Add Depth To Photos Using Trash as a Light Modifier: Exploring Photography with Mark Wallace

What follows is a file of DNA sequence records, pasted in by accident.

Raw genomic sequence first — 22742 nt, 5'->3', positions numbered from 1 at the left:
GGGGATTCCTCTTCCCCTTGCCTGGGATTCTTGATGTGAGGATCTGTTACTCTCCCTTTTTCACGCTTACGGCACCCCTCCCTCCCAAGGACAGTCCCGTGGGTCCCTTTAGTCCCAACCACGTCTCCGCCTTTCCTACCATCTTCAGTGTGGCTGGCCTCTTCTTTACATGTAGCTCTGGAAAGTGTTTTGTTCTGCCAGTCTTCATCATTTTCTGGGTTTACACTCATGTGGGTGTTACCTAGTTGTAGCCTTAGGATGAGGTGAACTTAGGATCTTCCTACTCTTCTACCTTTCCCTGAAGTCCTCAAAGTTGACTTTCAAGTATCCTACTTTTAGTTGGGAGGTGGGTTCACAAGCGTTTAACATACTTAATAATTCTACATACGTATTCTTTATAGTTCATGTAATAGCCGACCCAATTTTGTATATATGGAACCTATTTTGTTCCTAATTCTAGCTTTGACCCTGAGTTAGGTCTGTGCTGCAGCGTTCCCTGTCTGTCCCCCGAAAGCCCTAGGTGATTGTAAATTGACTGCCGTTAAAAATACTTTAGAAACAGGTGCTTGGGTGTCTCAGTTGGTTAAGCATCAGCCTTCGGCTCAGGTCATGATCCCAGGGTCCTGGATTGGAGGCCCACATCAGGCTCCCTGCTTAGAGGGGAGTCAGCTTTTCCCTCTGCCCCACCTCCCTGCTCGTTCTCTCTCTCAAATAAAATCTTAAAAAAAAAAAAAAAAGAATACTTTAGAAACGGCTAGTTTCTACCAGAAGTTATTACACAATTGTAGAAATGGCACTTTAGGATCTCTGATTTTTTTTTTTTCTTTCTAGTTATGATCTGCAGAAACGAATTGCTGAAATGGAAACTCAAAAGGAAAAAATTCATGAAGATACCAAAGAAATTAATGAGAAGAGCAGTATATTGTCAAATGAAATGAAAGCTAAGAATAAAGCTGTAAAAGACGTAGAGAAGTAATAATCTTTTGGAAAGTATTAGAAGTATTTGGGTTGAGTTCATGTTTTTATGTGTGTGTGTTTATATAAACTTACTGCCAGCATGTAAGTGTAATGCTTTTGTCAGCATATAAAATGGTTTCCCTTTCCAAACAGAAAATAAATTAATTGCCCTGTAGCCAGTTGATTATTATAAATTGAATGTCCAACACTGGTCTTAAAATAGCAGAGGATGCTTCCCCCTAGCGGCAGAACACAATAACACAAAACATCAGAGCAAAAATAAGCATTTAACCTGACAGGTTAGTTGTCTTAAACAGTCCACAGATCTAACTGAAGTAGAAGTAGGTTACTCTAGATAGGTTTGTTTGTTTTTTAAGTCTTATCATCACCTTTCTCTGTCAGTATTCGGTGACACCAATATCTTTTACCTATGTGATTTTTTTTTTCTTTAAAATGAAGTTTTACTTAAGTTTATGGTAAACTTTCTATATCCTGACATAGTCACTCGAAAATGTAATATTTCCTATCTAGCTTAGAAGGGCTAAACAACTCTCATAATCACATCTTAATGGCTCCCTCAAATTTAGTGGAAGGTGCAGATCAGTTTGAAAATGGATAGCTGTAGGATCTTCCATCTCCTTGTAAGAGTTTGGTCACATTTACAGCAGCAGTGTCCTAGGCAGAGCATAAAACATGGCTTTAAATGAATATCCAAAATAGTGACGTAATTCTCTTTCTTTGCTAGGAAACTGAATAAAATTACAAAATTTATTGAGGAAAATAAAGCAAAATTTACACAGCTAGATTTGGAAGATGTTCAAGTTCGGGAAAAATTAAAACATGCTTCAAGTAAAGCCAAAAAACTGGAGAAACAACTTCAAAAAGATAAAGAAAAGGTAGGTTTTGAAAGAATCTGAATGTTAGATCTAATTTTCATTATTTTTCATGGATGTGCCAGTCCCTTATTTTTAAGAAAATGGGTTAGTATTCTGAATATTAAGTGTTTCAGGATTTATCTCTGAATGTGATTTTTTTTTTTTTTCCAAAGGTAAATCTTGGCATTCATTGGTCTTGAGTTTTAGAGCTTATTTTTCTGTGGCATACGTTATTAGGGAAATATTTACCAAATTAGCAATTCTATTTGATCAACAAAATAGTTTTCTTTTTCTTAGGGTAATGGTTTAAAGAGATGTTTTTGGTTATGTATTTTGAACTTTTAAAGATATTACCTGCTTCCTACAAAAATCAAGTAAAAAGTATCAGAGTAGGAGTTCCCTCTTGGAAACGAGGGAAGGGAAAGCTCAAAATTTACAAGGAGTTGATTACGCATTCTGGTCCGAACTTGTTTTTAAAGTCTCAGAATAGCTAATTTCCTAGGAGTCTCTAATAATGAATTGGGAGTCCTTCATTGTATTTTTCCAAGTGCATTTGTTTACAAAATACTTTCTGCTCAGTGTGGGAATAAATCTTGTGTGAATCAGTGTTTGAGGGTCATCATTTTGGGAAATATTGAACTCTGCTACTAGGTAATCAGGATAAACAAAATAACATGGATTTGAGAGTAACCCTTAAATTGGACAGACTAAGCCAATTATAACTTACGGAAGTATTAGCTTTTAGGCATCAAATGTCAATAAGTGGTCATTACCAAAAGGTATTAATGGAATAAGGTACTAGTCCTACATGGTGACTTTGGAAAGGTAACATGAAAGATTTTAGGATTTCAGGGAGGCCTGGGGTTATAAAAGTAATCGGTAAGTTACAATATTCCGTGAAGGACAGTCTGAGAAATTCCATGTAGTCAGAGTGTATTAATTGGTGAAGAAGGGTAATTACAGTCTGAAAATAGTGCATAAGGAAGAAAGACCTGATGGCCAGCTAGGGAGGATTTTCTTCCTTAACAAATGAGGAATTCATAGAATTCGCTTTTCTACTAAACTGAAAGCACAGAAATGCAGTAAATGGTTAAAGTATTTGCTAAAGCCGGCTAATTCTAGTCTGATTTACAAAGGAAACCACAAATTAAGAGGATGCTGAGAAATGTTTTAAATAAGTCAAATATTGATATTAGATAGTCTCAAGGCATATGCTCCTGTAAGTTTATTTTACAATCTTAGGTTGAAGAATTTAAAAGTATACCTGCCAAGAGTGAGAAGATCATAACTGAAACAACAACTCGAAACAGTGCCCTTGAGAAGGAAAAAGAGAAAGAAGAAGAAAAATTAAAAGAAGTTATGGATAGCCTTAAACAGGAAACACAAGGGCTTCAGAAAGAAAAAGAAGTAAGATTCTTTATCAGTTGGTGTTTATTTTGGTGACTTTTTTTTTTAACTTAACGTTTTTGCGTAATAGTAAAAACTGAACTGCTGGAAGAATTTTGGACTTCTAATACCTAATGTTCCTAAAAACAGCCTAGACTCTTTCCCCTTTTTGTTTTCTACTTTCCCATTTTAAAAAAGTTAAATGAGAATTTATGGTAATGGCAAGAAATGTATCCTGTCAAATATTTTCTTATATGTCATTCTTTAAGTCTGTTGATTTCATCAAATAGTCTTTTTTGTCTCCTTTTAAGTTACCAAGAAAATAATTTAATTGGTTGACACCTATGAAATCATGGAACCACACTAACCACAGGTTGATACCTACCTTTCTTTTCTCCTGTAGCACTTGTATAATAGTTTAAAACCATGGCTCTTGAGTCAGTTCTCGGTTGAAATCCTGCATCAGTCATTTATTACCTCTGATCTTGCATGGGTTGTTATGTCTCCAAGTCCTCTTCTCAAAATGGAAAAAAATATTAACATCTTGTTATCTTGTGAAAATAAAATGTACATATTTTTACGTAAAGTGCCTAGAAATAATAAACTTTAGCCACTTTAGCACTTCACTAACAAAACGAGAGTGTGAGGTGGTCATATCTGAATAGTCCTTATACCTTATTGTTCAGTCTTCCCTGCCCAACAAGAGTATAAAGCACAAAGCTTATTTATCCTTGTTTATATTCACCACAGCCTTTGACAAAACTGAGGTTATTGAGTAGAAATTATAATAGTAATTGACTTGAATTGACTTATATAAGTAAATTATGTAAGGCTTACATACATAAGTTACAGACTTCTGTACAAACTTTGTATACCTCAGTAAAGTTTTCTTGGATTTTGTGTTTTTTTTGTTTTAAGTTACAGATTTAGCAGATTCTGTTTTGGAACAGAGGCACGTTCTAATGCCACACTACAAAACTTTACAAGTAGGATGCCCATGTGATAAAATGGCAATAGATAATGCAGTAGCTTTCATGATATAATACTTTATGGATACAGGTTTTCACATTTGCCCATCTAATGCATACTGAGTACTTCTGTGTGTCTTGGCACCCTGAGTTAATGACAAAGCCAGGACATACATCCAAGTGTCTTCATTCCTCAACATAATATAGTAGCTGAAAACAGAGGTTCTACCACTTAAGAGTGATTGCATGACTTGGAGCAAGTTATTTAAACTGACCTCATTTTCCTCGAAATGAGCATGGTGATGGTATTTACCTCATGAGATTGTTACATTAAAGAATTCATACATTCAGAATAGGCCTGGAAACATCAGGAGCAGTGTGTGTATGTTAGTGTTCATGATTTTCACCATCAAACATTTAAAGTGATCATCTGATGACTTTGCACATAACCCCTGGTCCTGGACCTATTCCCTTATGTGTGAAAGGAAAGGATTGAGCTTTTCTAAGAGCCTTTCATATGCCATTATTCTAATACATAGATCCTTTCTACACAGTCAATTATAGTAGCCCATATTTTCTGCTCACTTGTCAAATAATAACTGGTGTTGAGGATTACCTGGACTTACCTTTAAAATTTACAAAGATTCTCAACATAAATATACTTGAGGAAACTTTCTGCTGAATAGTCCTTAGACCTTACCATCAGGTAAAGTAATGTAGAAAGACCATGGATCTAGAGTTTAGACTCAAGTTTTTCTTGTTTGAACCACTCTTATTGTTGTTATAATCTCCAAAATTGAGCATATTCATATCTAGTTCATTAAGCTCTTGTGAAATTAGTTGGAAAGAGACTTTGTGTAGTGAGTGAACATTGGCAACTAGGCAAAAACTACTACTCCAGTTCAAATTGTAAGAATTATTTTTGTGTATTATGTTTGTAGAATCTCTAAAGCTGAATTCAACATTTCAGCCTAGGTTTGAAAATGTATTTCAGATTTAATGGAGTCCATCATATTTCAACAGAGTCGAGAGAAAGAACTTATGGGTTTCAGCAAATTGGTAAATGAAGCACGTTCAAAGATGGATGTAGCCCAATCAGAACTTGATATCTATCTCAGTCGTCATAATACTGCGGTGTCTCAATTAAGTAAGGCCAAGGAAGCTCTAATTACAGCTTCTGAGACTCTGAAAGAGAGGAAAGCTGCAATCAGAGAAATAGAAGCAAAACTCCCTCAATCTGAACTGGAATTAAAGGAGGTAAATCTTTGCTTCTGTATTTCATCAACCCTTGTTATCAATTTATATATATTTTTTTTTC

Hi everybody. Welcome to another episode of Exploring Photography right here on AdoramaTV. I’m Mark Wallace in Madrid, Spain in tactic studios, and today I’m going to first start with a very basic lighting setup with an exceptional model, her name is Anabel. Come on out and Anabel speaks zero english and I no hablo espanol at all… and so this is going to be exciting. Thank you for google translate! so what we’re gonna do is we’re going to begin with a very, very basic lighting set up, an umbrella that’s it, but i want to spice things up a little bit using basura… which is Spanish for trash! That’s right! I have literally taken some trash out of a trash can, and just chopped the bottom out of this translucent bowl. I guess we’re gonna use this as an unusual light modifier to spice things up, to change things from good, to a little bit better. So without further ado… let’s get started right now. All right… well we have our umbrella set up. This is gonna give us a nice soft light. It’s gonna give us images that aren’t bad but they’re just sort of boring, and so we need to build a foundation with this sort of boring setup. So it’s just a single umbrella, a beautiful model, and now I want to meter this, so I’m gonna give my little meter here to Anabel, and then she’s just gonna hold that under her chin. I’m gonna trigger this using my Propfoto remote. So I’ll click that, and that meter is at exactly at f/2.8, that’s exactly what I want, I want a nice shallow depth of field. So that later on when I’m using my trash, it’s out of focus, but let’s start with just our normal lighting setup. Just so you can see how that looks, well that is a pretty good lighting setup. If you have a fantastic model, which Anabel is, and so that is gonna work nine times out of ten. But I want to spruce things up just a little bit to get some unusual effects. I don’t want my images to look just like everybody else’s. What I’m going to do that … well my secret weapon… and that is this…. it’s a piece of trash! So all I did is, I took this little ball here, and I cut the bottom out, and so then I can put that in front of my lens. And it’s going to create some interesting effects. Now the key to this is I have metered at f/2.8, which means that when I put this in front of my lens, it’s gonna fall out of focus, and it’s not gonna be a piece of trash, it’s just gonna be some specular highlights, but this has no color, it’s just translucent. I want to add some color to this. So let me make some changes, and walk through exactly how this works. So let me just set things up really quickly, and then we’ll fine-tune things. So I have a secret weapon and that is this light right over here, now you’ve seen me… that’s a little bit heavy…. you’ve seen me throw a light into a lens to get lens flare a million times, but that is not what we’re doing here. What this light is doing, it’s got a blue gel on it. I could put a blue gel, or a red gel, or a green gel, or whatever I want, and that color is going to be hitting my little piece of trash. So that’s gonna be hitting the piece of trash, and the highlights of that are gonna change to whatever color this gel is. So you can use any kind of light, a speed light a fancy Profoto light. It doesn’t matter, just need something to throw some color onto this piece of trash. Anabel is in place, and our lighting setup is very simple, we have a Profoto medium sized umbrella, it’s giving us a nice soft light, but the key to this is this light right here. That’s got a blue gel you can use red or pink or whatever you want, to put some highlights on a piece of trash, and then that piece of trash needs to be translucent, and you place that right in front of your lens, and move it about to get different effects as you’re shooting your model. So as Annabelle is moving around, I’ll be doing this, and then based on how much I move I will get different effects inside of my lens and on the exposure, and because I’m using a really shallow depth-of-field. It will just show up as a blob. We have to do a bit of post-production to bring out all the goodness that our cameras captured. All the details that are in these files, and so what I’m going to do here is use the develop module in Adobe Lightroom, or you can use Adobe Camera Raw in Photoshop. Either way this will work the same in both cases, so we’re going to be playing with our our radial filters. So again in the develop module… zip over to your radial filter… we’re going to apply two of these guys. So I’m going to click on the radial filter, and the first thing I want to do is change the exposure. So I’m going to click the effect.. choose ‘exposure’ and then I’m going to set that exposure to negative 1. So you can play with this on your files, but online about negative 1 works pretty well. I don’t want to change the exposure on Anabel’s face, so what I’m going to do here is… I’m going to click right on her face and then drag outwards, and you can see I’m leaving her face alone. I’m just changing the exposure on the outside of this filter, on the outside of this circle. So it’s darkening the edges, but it’s leaving her face alone. I can click and drag this around, just to make sure I don’t change the exposure too much on her hand, and her hair etc. Just the outside edges of this. It’s sort of like a vignette but it’s specific to the entire image, except her face, I want to do that again, except for this time, I want to add some more saturation. Again I don’t want to change the saturation on her face to make her skin look weird. I just want to really saturate these colors that we captured in the camera. So I’m going to zip over here. I’m going to click on new, and then the effect here is saturation. So I will click on saturation, and I want my saturation to really be saturated. So I’m going to take that up to around 70, and then again I’m going to click on Anabel’s face and drag outwards. So I’m going to go way out here, about like that I’m gonna drag this down just a little bit, again I’m keeping the saturation on her face. The same but I’m really saturating these colors outside of that. So we can see all that stuff, that was in the reflection of that little piece of trash. All right our two radio filters are finished, I’m going to click close a couple of the things that I want to do here. I am going to add a vignette, so I’m just gonna add a very small vignette… something about negative 20. Something around there… and this is going to add a nice burn around the edges, and you can see that’s really pulling some stuff out, and then to give this a little bit more filmic look. I’m going to add just a touch of grain so I’m going to bring that up to about 16, 17, the size you can play with. I’m gonna leave that to 20, 21, then the roughness about 15, that’s all there is to it. I’m going to hit the Y shortcut key, and you can see the before and after, just a couple of radial filters, a vignette, and some grain really makes a difference to our image. So let me show you how the rest of these images look. Well thank you so much for joining us for this episode of Exploring Photography, where we took this piece of trash and made it into an interesting light modifier, but I think our results had something to do with our fantastic model Anabel, and you can find her on Instagram at @anabelladb… Perfecto… and I put that right here so you can see exactly how to get her Instagram feed, It’s really pretty spectacular… Well thanks again for joining us… make sure you click subscribe, so you don’t miss a single episode. it’s free and turn on the bell so you get notifications. Thanks again, and we will see you again next time. Adios.